The Belarusian authorities are not going to make public the Belarus-Russia integration program which was signed by the two countries’ prime ministers in early September. This follows from Economy Minister Dzmitry Krutoy’s letter of response to opposition MP Alena Anisim.
According to the minister, the program still has the status of a working document, since the leaders of Belarus and Russia are expected to approve it in December, along with a package of road maps which will include the details of the economic agreements.
The publication of the draft program without the additional package is contrary to the world practice of setting up the negotiations, Dzmitry Krutoy believes. In his opinion, unveiling could pave the way for manipulations of information and the development of wrongheaded views of the would-be integration. The top official states that the documents concerned do not threaten the sovereignty and independence of Belarus.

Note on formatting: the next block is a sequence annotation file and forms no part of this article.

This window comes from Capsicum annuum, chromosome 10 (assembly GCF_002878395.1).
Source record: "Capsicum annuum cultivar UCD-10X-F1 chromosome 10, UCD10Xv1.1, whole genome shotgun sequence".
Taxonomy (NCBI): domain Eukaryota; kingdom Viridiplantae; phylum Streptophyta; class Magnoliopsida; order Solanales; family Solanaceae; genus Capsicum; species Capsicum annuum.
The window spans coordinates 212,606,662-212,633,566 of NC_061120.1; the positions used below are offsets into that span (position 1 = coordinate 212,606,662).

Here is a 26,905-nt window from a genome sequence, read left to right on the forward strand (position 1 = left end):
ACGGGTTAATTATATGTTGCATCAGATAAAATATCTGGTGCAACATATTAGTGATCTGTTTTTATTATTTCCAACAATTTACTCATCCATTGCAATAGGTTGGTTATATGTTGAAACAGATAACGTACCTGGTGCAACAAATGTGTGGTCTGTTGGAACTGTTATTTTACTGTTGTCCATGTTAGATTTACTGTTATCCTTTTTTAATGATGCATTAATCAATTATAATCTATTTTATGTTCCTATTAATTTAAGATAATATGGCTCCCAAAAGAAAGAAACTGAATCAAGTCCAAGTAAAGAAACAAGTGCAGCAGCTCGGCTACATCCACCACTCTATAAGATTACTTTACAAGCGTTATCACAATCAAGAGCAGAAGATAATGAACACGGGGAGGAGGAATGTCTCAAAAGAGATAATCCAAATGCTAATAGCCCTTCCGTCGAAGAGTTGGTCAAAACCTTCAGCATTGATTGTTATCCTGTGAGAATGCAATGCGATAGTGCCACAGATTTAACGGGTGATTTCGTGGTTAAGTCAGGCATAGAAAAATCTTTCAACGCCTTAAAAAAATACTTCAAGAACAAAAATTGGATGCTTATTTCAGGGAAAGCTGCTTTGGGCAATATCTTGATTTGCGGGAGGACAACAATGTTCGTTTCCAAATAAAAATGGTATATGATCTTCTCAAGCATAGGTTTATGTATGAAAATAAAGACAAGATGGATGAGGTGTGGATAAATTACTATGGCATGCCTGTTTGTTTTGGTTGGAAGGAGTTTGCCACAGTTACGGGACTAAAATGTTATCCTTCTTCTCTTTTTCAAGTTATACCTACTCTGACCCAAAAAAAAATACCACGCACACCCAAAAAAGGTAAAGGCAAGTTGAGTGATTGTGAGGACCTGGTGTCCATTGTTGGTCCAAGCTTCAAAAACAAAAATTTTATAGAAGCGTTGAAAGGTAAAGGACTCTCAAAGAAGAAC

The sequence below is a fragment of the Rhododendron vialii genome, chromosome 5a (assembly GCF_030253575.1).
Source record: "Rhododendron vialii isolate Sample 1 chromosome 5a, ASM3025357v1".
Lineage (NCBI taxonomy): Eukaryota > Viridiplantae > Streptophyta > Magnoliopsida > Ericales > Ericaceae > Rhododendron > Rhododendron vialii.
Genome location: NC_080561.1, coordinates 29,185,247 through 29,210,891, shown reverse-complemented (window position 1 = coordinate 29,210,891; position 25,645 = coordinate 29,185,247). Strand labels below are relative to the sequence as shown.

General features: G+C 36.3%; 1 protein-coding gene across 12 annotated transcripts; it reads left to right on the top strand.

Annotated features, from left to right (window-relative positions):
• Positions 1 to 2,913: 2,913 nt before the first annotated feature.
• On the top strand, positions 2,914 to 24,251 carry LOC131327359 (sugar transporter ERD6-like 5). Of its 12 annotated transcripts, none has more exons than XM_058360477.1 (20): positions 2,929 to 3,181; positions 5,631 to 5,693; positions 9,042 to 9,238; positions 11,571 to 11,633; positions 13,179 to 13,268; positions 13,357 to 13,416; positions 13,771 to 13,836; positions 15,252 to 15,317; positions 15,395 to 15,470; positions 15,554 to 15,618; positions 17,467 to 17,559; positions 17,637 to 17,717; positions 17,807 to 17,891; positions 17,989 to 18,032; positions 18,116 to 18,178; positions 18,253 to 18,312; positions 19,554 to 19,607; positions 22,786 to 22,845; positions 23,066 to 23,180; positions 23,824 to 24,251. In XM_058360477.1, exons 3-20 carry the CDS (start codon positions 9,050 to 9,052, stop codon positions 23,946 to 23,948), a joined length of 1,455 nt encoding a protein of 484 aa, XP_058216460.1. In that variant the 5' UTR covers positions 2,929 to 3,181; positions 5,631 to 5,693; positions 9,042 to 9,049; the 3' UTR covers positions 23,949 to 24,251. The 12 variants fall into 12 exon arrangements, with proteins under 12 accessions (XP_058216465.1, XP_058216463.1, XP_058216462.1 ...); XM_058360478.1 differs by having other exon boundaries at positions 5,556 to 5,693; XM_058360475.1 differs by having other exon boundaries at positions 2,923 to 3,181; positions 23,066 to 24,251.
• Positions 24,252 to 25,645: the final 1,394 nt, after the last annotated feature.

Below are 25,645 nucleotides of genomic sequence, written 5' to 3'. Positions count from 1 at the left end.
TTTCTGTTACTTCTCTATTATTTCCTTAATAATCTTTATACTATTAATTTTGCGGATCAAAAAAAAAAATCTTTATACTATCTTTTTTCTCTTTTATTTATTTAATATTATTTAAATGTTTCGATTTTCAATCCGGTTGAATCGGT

Meanwhile, the Finance Ministry is set to establish a commission which will start working on drafting a single Tax Code of Belarus and Russia.
As reported earlier, over 10,000 people have signed the petition for denouncing the Union State Treaty, which was placed on the change.org platform by the civil campaign ‘Forward, Belarus!’. According to the activists, the treaty of alliance on 8 December 1999 ‘leads to a loss of sovereignty and independence of the Republic of Belarus’.
On September 16, the Russian newspaper Kommersant presented some details of the project of the further integration of Belarus and Russia, which was reportedly agreed by the prime ministers of the two states on September, 6. The integration may be ‘deeper’ than that in the European Union, the article reads.
If the information is anything to go by, the document provides for the partial economic integration at the same level as the EU member states have; in some fields, the integration will be similar to that of a confederation or even federation.
On the same day, president Lukashenka’s press secretary Natallya Eysmant told the Belarusian newspaper Nasha Niva that the terms ‘confederation’ and ‘federation’ used in the article were nothing but ‘journalistic cliches’. The independence and sovereignty of Belarus and Russia are ‘sacred’, she added.
By 8 December 2019, the authorities of Belarus and Russia are expected to sign a new agreement on deepening integration.